So, Forterra can make you money through (a) re-rating (b) earnings growth (c) dividends.

 

Why is this cheap? They did an IPO in 2016, just before Brexit; the stock collapsed, then recovered, and throughout this time had very little free float since the PE owners still held a chunk of stock. That’s now gone, and perhaps the company can see its stock re-rate a bit.

 

Negatives: There may not be a lot of M&A for them to do. It’s hard to tell. The newbuild business is what’s growing, and that’s not as attractive as the repair and maintenance business, which means more expensive, higher margin bricks. For newbuild, the homebuilders pick the cheapest bricks. It’s profitable, but not as profitable as R&M.

 

Risks: Brexit (when it actually happens) could impact consumer confidence and lower the appetite for home sales. I’ve been monitoring the homebuilders in the UK and overall the mood is positive, as are sales volumes.

 

For further due diligence I recommend the company's IR site, which is very thorough, starting with the year-end results presentation/call: http://forterra.co.uk/about-us/investors

 

I do not hold a position with the issuer such as employment, directorship, or consultancy.
I and/or others I advise hold a material investment in the issuer's securities.

Catalyst

Growth, re-rating, more M&A, higher than expected volumes or pricing, maybe a buyout from another PE firm?

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    Description

    I'd like to keep this short and sweet, and answer any questions in Q&A.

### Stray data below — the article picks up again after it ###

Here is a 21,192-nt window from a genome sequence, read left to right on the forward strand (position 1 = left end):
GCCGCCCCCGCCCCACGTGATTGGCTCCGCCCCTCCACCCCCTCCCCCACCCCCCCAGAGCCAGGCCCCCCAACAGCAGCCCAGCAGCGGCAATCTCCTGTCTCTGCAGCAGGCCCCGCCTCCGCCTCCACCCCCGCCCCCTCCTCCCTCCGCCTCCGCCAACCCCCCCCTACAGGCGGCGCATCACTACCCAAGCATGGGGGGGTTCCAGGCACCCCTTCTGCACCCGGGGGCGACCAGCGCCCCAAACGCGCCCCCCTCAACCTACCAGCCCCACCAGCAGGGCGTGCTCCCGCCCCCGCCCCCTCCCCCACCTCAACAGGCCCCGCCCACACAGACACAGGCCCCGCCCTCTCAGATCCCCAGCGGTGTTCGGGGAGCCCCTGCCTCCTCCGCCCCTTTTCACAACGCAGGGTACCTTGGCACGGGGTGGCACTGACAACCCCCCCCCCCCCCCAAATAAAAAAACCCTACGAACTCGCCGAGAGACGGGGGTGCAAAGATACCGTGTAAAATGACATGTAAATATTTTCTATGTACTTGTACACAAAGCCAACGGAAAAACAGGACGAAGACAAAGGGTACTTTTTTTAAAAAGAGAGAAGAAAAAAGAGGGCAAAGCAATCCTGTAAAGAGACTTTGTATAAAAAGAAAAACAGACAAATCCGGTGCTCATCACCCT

Forterra is a UK brickmaker (primarily; they also make other building materials). This is a good business; last year the company generated 68m of free cash flow on 105m of equity capital. The market cap is 600m (all numbers in GBP). So, high ROE, low P/E. Magic formula.

     

    The business has good margins: on revenues of 331m they did 61m of pre-tax profit, or 18%. EBITDA margins are around 23%.

     

    The balance sheet is solid, with 0.8x net debt to EBITDA, very good free cash flow generation, and no pension liabilities.

     

    Management is solid; I’ve been following the company since the IPO and have spoken to them and they seem thoughtful.

     

    Capital allocation is good; the company pays a dividend with excess cash flow, and allocates capital to technology improvements, debottlenecking and capacity growth (organic) and M&A. They recently bought Bison for 20m (concrete slabs), and it’s an asset they think would have cost 35m to build greenfield. Bison gives them customers and sales channels they otherwise wouldn’t have access to.